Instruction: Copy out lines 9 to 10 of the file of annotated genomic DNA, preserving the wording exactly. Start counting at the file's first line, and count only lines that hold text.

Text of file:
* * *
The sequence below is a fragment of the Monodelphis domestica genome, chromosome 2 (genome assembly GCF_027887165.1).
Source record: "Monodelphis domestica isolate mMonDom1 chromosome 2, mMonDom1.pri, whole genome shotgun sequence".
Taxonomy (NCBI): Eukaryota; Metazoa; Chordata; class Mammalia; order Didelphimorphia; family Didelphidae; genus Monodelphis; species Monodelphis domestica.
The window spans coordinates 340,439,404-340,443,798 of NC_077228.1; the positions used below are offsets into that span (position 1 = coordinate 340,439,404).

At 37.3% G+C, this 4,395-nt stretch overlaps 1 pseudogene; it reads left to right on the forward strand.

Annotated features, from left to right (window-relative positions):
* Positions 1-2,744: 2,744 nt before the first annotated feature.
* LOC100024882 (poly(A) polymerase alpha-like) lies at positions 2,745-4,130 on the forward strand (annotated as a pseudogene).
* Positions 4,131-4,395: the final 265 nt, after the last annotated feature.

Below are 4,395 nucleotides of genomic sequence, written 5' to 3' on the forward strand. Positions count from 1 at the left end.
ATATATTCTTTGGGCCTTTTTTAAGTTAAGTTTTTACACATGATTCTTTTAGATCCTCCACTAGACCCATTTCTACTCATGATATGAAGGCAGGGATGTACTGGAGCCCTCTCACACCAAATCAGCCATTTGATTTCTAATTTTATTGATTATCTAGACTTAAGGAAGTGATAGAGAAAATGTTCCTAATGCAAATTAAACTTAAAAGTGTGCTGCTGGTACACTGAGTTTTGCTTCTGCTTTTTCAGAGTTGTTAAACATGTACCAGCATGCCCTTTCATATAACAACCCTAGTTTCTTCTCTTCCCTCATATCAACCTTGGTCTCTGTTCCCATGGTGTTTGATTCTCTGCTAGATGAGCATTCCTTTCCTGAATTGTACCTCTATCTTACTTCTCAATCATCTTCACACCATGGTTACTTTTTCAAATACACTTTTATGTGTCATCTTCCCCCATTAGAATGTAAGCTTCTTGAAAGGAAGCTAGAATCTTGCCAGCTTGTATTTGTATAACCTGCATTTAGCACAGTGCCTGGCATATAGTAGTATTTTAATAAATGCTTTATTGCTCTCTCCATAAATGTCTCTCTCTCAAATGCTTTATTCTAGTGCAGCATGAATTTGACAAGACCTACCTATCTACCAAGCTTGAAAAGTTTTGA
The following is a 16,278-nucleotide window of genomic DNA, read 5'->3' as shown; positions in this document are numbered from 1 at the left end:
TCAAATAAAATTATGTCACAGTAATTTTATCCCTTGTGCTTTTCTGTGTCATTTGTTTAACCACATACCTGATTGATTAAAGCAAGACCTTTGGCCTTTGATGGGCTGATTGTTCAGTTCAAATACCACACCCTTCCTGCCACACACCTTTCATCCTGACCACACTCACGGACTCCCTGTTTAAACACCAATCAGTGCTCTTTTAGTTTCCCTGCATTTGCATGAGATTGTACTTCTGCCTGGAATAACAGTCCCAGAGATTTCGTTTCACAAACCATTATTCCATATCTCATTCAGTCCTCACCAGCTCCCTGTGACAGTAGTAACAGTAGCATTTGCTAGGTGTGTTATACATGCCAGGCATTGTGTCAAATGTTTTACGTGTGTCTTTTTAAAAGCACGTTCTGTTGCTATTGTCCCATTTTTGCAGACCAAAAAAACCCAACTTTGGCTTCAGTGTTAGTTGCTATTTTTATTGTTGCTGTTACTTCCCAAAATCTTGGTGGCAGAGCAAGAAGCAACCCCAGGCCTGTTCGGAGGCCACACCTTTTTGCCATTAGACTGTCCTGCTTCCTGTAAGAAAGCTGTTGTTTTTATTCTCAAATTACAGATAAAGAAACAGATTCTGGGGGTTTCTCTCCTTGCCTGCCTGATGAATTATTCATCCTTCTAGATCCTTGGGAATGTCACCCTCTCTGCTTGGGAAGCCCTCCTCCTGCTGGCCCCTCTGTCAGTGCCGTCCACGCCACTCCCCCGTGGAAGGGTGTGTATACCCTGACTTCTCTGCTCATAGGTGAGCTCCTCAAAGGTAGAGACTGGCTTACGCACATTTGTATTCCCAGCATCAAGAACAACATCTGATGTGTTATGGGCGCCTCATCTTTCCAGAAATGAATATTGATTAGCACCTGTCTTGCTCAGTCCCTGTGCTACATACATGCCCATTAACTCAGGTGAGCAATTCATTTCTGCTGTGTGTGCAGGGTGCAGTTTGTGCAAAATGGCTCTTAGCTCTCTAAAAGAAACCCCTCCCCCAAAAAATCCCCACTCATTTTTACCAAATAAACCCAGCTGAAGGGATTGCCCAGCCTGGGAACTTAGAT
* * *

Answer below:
* Positions 4,131-4,395: the final 265 nt, after the last annotated feature.

Below are 4,395 nucleotides of genomic sequence, written 5' to 3' on the forward strand. Positions count from 1 at the left end.